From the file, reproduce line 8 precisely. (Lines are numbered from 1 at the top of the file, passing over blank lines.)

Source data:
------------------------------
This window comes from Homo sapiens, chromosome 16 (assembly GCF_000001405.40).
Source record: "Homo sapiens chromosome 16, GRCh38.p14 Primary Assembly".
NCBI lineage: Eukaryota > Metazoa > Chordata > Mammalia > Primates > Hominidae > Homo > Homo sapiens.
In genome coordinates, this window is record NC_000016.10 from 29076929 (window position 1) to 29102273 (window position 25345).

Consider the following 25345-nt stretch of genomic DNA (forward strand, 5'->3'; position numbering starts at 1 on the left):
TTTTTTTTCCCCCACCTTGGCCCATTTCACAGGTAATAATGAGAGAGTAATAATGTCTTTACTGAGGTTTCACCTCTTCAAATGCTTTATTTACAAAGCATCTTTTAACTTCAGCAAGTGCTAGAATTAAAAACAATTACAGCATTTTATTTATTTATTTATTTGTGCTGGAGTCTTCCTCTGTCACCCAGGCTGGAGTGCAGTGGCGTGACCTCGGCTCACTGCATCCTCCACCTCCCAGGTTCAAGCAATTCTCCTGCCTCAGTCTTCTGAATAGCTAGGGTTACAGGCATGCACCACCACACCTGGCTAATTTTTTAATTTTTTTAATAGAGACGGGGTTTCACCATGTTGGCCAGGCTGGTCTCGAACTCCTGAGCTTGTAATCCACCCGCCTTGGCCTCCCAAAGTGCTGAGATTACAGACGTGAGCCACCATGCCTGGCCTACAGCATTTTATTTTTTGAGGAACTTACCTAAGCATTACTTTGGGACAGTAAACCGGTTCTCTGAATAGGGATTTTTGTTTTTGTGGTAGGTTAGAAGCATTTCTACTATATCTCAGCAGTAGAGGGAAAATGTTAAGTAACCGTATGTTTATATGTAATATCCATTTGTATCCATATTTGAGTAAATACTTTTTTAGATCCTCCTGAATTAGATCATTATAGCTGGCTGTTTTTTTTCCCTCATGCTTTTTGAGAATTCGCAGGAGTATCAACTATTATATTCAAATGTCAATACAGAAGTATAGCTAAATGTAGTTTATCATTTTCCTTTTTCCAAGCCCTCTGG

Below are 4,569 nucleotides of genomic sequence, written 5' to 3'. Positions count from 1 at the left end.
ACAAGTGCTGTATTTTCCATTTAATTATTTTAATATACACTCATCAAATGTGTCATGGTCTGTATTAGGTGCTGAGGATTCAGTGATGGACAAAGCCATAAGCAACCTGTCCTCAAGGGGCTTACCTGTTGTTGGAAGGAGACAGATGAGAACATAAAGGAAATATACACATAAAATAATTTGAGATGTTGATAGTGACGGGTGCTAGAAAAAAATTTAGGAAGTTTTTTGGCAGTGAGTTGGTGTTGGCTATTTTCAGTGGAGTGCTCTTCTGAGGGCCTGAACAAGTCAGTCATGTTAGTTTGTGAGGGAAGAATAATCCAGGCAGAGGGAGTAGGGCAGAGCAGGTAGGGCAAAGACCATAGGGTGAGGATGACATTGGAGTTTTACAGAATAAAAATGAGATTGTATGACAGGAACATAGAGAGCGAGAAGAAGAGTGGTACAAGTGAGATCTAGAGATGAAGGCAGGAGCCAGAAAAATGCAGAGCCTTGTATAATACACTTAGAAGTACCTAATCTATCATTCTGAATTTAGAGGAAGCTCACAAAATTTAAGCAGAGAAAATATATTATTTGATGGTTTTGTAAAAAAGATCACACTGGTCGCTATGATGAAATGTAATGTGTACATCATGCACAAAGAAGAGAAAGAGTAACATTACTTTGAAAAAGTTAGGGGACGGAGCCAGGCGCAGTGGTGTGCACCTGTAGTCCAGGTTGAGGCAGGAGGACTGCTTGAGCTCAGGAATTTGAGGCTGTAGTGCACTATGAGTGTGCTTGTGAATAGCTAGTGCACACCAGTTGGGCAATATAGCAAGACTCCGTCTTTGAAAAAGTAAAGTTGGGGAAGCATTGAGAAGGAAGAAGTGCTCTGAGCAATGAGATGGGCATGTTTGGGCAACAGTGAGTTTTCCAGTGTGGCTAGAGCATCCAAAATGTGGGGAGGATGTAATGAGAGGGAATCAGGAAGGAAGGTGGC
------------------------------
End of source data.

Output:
ACAAGTGCTGTATTTTCCATTTAATTATTTTAATATACACTCATCAAATGTGTCATGGTCTGTATTAGGTGCTGAGGATTCAGTGATGGACAAAGCCATAAGCAACCTGTCCTCAAGGGGCTTACCTGTTGTTGGAAGGAGACAGATGAGAACATAAAGGAAATATACACATAAAATAATTTGAGATGTTGATAGTGACGGGTGCTAGAAAAAAATTTAGGAAGTTTTTTGGCAGTGAGTTGGTGTTGGCTATTTTCAGTGGAGTGCTCTTCTGAGGGCCTGAACAAGTCAGTCATGTTAGTTTGTGAGGGAAGAATAATCCAGGCAGAGGGAGTAGGGCAGAGCAGGTAGGGCAAAGACCATAGGGTGAGGATGACATTGGAGTTTTACAGAATAAAAATGAGATTGTATGACAGGAACATAGAGAGCGAGAAGAAGAGTGGTACAAGTGAGATCTAGAGATGAAGGCAGGAGCCAGAAAAATGCAGAGCCTTGTATAATACACTTAGAAGTACCTAATCTATCATTCTGAATTTAGAGGAAGCTCACAAAATTTAAGCAGAGAAAATATATTATTTGATGGTTTTGTAAAAAAGATCACACTGGTCGCTATGATGAAATGTAATGTGTACATCATGCACAAAGAAGAGAAAGAGTAACATTACTTTGAAAAAGTTAGGGGACGGAGCCAGGCGCAGTGGTGTGCACCTGTAGTCCAGGTTGAGGCAGGAGGACTGCTTGAGCTCAGGAATTTGAGGCTGTAGTGCACTATGAGTGTGCTTGTGAATAGCTAGTGCACACCAGTTGGGCAATATAGCAAGACTCCGTCTTTGAAAAAGTAAAGTTGGGGAAGCATTGAGAAGGAAGAAGTGCTCTGAGCAATGAGATGGGCATGTTTGGGCAACAGTGAGTTTTCCAGTGTGGCTAGAGCATCCAAAATGTGGGGAGGATGTAATGAGAGGGAATCAGGAAGGAAGGTGGC